Thursday, October 22, 2020

Language Of Confusion: Disasters

Disasters, AKA life constantly these days.
Disaster showed up sometime in the late sixteenth century, coming from the Middle French désastre, which is from the Italian disastro, which of course is just disaster. The prefix dis- means ill here, and astro literally means star. A disaster is an ill (as in bad luck) star.
Catastrophe actually showed up a bit earlier, in the early sixteenth century, although back then it meant “reversal of what is expected”, generally referring to the turning point in a drama. It actually didn’t mean a disaster until 1748! Catastrophe is from the classical Latin catastropha, a turning point or denouement, and is from the Greek katastrophe, which could mean a disaster as well as a sudden end. It’s from the verb katastrephein, to destroy, overturn, or trample on, a mix of kata, down, while strephein is turn, from the Proto Indo European strebh, wind or turn. A catastrophe is a down turn!
Speaking of cata, cataclysm showed up in the early-mid seventeenth century, where it meant a deluge or flood, particularly in relation to the bible. It’s from the French cataclysme, which is from the classical Latin cataclysmos, which again, means a deluge. That’s of course from the Greek kataklysmos, which also just means deluge. Like I said before, kata means down, and the rest is from klyzein, to deluge. A cataclysm is deluging down on you. Klyzein is also from the Proto Indo European kleue-, to wash or clean. Weirdly enough that’s also the origin word for cloaca.
Calamity showed up in the early fifteenth century meaning damage or a state of adversity, then meaning a great misfortune about a century later. It’s from the Old French calamite, from the classical Latin calamitatem, disaster. It’s origins before that aren’t really known. People used to think it’s related to the Latin calamus, straw, in the sense of damage to crops being bad, but now it’s mostly thought that’s not true. Thought B is that it’s related to incolumis, which means uninjured, but there’s no evidence of that either. Basically, no one knows where calamity is from and there are no good guesses.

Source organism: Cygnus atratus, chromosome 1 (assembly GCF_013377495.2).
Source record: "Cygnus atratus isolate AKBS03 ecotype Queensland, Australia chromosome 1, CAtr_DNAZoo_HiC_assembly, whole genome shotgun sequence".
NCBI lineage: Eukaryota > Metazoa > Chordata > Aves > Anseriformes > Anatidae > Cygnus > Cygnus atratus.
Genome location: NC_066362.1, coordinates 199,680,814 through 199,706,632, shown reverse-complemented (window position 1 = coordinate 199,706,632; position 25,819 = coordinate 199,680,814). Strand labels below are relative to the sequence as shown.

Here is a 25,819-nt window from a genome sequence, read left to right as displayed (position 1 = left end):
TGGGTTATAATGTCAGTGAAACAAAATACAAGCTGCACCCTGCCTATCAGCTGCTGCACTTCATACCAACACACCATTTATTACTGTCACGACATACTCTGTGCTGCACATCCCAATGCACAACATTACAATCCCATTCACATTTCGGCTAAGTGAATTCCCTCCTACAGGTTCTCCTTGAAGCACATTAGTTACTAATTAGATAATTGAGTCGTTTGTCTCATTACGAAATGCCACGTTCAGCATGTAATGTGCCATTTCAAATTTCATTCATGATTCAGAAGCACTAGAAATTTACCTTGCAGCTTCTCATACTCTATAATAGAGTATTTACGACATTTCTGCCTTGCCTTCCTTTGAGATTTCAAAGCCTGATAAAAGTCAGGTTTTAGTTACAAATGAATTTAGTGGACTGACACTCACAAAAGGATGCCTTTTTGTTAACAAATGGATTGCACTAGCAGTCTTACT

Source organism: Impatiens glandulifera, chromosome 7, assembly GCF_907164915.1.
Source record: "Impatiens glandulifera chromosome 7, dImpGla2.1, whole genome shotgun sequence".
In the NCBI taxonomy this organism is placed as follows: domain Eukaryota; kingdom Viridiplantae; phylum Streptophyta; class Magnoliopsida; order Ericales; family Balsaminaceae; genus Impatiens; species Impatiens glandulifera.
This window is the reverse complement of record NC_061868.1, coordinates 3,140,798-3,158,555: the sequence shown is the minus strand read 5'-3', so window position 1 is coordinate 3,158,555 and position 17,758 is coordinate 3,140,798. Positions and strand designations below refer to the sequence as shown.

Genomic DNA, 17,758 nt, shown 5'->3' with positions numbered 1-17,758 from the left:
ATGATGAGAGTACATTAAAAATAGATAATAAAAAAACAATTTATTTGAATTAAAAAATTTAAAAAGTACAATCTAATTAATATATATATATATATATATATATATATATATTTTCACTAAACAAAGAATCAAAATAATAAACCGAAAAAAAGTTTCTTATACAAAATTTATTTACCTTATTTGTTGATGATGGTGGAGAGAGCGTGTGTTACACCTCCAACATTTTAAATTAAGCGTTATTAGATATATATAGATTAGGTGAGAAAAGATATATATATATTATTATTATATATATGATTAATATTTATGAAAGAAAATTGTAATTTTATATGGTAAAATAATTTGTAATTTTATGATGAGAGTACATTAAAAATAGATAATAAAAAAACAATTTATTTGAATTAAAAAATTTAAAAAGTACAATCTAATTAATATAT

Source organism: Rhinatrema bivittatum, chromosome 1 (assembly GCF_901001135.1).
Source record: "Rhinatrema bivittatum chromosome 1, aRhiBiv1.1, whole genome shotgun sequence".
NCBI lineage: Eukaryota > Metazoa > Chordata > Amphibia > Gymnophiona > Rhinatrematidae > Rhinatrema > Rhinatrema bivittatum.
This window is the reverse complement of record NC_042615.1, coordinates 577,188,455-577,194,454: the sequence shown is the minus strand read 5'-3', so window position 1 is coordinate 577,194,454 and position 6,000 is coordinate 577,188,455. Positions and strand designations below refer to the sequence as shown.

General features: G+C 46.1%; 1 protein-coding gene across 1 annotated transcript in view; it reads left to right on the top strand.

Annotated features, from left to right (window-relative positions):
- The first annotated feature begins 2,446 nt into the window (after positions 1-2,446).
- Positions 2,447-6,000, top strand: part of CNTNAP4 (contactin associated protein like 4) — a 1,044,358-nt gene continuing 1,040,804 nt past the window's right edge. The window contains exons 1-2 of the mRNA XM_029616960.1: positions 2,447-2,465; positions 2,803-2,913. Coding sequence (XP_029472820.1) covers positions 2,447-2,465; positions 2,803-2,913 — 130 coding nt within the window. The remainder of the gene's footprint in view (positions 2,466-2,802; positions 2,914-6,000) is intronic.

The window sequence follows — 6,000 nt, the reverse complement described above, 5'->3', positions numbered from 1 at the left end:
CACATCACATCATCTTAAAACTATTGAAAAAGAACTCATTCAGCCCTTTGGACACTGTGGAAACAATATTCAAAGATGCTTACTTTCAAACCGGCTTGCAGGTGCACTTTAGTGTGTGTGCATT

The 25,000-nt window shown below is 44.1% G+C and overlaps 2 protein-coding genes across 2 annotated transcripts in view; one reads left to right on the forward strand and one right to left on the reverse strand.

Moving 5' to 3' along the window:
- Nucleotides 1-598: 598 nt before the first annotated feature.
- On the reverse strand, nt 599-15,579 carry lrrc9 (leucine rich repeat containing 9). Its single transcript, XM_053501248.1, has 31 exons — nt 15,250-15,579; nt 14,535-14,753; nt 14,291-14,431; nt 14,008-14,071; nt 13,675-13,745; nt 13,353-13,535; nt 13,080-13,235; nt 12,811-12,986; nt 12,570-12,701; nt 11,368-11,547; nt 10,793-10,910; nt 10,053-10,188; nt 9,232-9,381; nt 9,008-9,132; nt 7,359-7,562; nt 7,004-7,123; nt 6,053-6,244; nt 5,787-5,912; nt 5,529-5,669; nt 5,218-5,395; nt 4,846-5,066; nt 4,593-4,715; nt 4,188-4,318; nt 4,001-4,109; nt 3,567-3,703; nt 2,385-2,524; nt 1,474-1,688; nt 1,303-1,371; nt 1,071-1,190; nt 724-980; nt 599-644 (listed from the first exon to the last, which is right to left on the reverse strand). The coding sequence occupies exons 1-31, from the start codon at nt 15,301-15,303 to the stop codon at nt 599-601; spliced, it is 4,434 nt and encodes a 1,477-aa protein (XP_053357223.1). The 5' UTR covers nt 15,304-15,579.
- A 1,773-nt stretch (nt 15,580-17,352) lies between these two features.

Finally today, tragedy showed up in the late fourteenth century meaning a play/work with an unhappy ending, and a tragedy in general in the sixteenth century. It was from the Old French tragedie, from the classical Latin tragedia, tragedy, and that one’s also from Greek, the word tragodia, also just tragedy. And here’s where things get weird. See, in Greek, the word is a mix of two words, tragos and oide. Oide means ode or song, yeah, makes sense, and tragos means tragedy… or possibly goat. Yeah. One theory is that tragedy means “goat song”, because a “satyr play” (as in, satyrs are goats) was a happier play than a traditional tragedy. I mean, the goat connection might not even be real, but still. Wow.
Online Etymology Dictionary
Google Translate
University of Texas at Austin Linguistic Research Center
University of Texas at San Antonio’s page on Proto Indo European language
Encyclopaedia Britannica
University of Ottawa, Canada


  1. So when the BeeGees sing Tragedy, they are really saying Goat Song? Well that adds a new layer to that song!

  2. I saw a wonderful satyr play once. It was hilarious, not a tragedy at all. I think it was called The Trackers of Oxyrhincus.

  3. Considering how people of that era used astrology, ill star makes sense for disaster.

  4. All these have showed up first around the same time. I wonder if there is some reason associated with those times.


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